Glucose transfer to ceramide occurs at Golgi stacks in animal cells through a CGS (Halter et al., 2007). A fraction of newly synthesized GlcCer returns to ER and is transported to Golgi lumen to synthesize LacCer and other complex GSL. Using a second pathway, intact GlcCer reaches the cell surface through a non-vesicular pathway. In yeast, ceramide is also transported to Golgi through vesicular and non-vesicular routes (Funato and Riezman, 2001) where complex GSL will be synthesized. It is not clear whether N-2′-hydroxy(hexa/octa)de(ca/ce)noyl-1-beta-D-glucopyranosyl-9-methyl-4,8-sphingadienine follows a similar pathway.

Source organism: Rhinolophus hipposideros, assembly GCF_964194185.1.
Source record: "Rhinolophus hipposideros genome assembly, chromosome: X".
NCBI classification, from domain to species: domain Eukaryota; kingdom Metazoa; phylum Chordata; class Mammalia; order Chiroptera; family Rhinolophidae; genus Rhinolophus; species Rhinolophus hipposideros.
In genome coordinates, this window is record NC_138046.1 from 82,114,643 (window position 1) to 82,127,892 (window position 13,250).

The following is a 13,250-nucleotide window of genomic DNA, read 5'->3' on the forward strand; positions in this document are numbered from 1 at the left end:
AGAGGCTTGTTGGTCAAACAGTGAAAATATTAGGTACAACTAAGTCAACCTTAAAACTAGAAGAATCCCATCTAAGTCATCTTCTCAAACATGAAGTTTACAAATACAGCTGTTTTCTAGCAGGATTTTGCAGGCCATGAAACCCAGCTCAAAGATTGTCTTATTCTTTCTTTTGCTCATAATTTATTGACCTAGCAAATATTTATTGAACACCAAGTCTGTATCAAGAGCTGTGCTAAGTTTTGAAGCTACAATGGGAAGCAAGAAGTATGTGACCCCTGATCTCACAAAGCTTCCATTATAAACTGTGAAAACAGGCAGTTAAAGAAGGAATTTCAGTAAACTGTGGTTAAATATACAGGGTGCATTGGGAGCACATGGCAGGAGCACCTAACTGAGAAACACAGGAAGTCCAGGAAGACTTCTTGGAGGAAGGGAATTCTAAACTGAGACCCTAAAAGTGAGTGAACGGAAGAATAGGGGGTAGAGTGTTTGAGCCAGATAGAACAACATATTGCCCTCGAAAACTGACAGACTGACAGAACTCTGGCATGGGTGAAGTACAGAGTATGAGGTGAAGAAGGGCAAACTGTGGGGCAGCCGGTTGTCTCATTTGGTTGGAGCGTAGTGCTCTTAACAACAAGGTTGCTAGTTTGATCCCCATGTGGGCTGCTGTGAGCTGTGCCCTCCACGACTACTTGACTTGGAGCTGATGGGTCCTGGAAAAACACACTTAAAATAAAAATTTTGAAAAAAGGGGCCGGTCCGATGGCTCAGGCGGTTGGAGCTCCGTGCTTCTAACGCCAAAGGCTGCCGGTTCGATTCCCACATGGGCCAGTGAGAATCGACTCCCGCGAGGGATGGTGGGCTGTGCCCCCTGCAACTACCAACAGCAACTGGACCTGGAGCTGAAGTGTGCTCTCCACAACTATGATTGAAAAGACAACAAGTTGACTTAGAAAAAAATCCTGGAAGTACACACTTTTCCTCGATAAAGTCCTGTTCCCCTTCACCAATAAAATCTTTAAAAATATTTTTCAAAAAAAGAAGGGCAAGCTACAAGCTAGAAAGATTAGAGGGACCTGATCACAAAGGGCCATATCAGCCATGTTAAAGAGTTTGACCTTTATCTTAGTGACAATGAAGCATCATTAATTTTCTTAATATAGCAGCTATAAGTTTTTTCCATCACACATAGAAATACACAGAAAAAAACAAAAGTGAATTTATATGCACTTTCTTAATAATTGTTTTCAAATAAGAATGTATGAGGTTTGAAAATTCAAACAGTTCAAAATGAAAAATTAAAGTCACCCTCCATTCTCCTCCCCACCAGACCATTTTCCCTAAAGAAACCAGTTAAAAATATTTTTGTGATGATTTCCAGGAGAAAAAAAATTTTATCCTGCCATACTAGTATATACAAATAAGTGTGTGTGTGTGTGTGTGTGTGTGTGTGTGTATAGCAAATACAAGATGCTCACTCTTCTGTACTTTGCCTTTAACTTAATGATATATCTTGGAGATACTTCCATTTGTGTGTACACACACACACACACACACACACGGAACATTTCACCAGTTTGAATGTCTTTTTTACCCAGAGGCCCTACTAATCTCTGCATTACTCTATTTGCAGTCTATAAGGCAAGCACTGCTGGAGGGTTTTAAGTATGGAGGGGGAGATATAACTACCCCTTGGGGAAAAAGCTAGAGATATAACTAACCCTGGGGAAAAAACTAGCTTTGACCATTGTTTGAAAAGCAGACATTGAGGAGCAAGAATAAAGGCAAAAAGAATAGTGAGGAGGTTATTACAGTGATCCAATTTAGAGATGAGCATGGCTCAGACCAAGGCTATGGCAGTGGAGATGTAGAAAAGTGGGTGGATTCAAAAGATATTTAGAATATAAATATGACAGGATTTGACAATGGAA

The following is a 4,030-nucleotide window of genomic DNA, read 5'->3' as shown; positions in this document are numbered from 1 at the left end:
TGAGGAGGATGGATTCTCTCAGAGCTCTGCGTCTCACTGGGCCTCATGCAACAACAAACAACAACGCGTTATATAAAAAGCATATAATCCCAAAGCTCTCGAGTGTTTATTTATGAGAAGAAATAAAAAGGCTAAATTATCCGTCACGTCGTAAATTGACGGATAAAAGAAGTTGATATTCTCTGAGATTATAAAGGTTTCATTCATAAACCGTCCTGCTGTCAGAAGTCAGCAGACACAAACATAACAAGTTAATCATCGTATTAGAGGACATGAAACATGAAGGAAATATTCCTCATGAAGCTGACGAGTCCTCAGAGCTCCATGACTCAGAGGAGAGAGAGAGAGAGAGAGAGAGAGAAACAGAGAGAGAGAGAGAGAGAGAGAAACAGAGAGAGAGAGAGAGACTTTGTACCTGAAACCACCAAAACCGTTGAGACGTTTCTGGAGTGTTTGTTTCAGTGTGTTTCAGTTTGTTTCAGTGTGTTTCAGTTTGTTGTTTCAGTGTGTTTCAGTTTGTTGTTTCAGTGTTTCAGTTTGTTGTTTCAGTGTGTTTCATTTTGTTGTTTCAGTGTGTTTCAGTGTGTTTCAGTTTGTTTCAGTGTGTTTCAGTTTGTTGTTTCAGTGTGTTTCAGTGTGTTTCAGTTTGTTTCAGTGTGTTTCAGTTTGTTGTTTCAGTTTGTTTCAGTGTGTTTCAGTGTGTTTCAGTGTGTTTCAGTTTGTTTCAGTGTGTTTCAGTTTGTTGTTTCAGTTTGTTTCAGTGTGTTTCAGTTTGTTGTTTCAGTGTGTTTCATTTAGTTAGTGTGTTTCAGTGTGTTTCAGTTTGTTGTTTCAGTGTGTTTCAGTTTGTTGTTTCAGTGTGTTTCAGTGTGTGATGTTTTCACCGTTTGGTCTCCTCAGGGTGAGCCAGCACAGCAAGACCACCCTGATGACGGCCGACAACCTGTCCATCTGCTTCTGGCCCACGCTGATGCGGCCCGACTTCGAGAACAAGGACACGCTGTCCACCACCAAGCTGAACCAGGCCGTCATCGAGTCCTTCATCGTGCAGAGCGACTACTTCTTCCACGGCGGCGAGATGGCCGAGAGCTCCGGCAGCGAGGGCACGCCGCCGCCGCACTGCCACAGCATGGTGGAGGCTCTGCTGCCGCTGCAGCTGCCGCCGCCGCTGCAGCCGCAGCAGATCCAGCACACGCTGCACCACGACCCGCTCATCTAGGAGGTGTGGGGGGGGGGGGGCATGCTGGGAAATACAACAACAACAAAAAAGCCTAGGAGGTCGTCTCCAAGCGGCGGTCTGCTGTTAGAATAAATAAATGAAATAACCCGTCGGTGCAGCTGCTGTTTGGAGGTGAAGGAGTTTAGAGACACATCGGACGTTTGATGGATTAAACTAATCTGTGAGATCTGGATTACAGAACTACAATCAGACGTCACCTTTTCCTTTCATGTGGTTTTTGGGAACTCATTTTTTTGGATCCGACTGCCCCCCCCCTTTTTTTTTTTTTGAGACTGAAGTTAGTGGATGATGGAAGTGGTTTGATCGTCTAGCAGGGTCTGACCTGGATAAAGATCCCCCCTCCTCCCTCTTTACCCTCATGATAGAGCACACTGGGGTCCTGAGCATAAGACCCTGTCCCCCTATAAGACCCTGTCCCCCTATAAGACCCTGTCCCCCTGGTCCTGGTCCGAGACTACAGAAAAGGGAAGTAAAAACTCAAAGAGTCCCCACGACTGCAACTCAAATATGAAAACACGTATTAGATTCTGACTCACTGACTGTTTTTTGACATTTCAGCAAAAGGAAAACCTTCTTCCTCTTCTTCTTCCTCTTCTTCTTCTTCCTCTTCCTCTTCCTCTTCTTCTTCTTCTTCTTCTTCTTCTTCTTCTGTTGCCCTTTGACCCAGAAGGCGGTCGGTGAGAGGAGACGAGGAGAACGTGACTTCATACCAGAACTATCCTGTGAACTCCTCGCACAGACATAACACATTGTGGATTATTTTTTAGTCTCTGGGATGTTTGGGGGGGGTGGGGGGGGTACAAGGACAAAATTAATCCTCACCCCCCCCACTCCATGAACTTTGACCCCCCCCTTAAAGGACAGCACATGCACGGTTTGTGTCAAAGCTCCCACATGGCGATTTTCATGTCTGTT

The complexity of fungal GSL biosynthesis is supported by studies on the phytopathogens F. graminearum and M. grisea. F. graminearum is a causative agent of head blight, a plant disease that results in crop loss or grain unsuitability for animal consumption due to mycotoxin production (Xu and Nicholson, 2009). As observed for A. nidulans, Bar1 mutants of F. graminearum do not synthesize GlcCer and are resistant to HSAF (Rittenour et al., 2011). GlcCer was also isolated from lipid extracts of the rice blast agent M. grisea (Maciel et al., 2002). The typical fungal GlcCer structure was characterized in this model, consisting of N-2′-hydroxy(octa/hexa)decanoyl-1-O-β-D-glucopyranosyl-9-methyl-4,8-sphingadienine. The M. grisea crude extract showed an extra orcinol positive TLC band migrating above GlcCer, indicative of a dihexosylceramide (CDH). The purified molecule was identified as lactosylceramide (LacCer). Unusually, the lipid moiety of LacCer consisted of a phytosphingosine covalently linked to a C24:2 fatty acid. A tetrahexosylceramide has been also reported in N. crassa (Lester et al., 1974). By using gas and thin layer chromatography the identified components were Gal3Glc, sphinganine, and a C24:1 fatty acid.